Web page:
How Hearing Loss Impacts Mental Health

February 27, 2017

 

 

If there were no need to communicate every day, older adults with hearing loss would have less of a  problem. Helen Keller is credited with noting that blindness cuts us off from things, but deafness cuts us off from people.  And this significant impact of hearing loss on communication and interaction with others can sometimes go unrecognized by healthcare practitioners, leading to stresses on their overall mental health. Coping with hearing loss is different from other disabilities in that it is an “invisible” handicap. The reactions or behaviors associated with hearing loss may not be apparent, and even the sight of a hearing aid doesn’t guarantee recognition of a disability.

 

A day in the life of a hearing-impaired older adult may include struggles with the following:

  • hearing alarms or telephones;

  • understanding someone while talking on the phone;

  • understanding when several people are talking;

  • understanding when a speaker’s face is unseen;

  • understanding speech on TV;

  • being unaware someone is talking;

  • understanding in public places;

  • ordering food;

  • understanding cashiers or sales clerks;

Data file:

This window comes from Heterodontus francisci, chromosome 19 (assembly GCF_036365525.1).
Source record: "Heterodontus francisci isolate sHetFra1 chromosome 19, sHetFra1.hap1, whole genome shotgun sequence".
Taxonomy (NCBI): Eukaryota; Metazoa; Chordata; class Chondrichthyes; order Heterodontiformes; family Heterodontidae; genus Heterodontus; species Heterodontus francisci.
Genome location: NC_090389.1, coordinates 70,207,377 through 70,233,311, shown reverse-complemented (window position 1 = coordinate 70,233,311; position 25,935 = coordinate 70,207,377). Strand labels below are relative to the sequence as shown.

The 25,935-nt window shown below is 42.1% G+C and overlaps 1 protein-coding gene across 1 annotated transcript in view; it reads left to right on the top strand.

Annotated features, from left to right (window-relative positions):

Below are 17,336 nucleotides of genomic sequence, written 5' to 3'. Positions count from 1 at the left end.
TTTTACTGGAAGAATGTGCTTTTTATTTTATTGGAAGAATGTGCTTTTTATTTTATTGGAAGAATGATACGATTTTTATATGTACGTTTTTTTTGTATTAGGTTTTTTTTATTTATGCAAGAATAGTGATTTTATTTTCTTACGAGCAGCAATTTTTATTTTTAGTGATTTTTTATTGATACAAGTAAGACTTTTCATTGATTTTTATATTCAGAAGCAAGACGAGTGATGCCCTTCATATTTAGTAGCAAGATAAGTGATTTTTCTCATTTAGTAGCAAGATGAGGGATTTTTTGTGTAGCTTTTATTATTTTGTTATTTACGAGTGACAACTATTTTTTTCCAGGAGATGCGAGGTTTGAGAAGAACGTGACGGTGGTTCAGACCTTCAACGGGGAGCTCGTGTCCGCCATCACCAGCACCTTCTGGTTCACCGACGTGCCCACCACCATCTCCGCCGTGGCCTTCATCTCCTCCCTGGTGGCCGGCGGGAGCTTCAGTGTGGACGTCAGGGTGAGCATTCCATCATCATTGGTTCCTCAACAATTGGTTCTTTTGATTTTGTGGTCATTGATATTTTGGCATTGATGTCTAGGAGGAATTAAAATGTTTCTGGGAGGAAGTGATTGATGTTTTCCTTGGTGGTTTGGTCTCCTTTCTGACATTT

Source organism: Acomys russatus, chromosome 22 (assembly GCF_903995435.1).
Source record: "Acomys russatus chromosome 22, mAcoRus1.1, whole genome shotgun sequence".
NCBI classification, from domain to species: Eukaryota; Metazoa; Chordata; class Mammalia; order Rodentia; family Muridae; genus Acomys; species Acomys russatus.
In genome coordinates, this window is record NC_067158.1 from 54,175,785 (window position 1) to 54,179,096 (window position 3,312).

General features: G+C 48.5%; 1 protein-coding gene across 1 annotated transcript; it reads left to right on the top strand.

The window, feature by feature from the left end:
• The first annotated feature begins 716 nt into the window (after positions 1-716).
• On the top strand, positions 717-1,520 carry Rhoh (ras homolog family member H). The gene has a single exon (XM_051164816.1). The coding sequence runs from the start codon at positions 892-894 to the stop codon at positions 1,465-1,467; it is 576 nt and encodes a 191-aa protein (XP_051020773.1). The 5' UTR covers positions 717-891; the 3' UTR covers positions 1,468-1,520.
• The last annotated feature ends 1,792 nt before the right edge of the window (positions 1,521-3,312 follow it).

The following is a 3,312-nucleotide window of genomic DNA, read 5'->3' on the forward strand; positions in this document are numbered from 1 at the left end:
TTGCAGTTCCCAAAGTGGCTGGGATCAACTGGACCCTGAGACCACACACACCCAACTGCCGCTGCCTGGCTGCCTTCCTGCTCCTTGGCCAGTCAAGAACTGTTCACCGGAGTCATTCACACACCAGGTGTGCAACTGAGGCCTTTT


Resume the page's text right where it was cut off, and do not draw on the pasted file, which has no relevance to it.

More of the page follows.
Adults who have early-onset hearing loss report that, while there are negative aspects of hearing loss, they’ve incorporated them into their personalities. They develop ways to cope with and manage hearing loss in their daily lives, and this eventually has an impact on their mental health as well.  

 

As a result, hearing loss may trigger an identity crisis, and reactive depression may occur.

 

Hearing loss can create a psychological solitary confinement. Yet many older adults with hearing loss deny the disability or the impact it exerts on their quality of life. The average delay in seeking help following a diagnosis of hearing loss is five to seven years. Thus, a practitioner working with older adults experiencing hearing loss may need to ascertain the individual’s stage of acceptance, as well as the location along the cultural continuum. It’s important that family members understand these often overlooked dynamics of a loved one who suffers from hearing loss, in the hope that they will help the individual seek hearing health care quickly. The sooner that professional treatment is implemented, the sooner an individual will regain aspects of his or her mental health, and lessen the overall impact of hearing loss.

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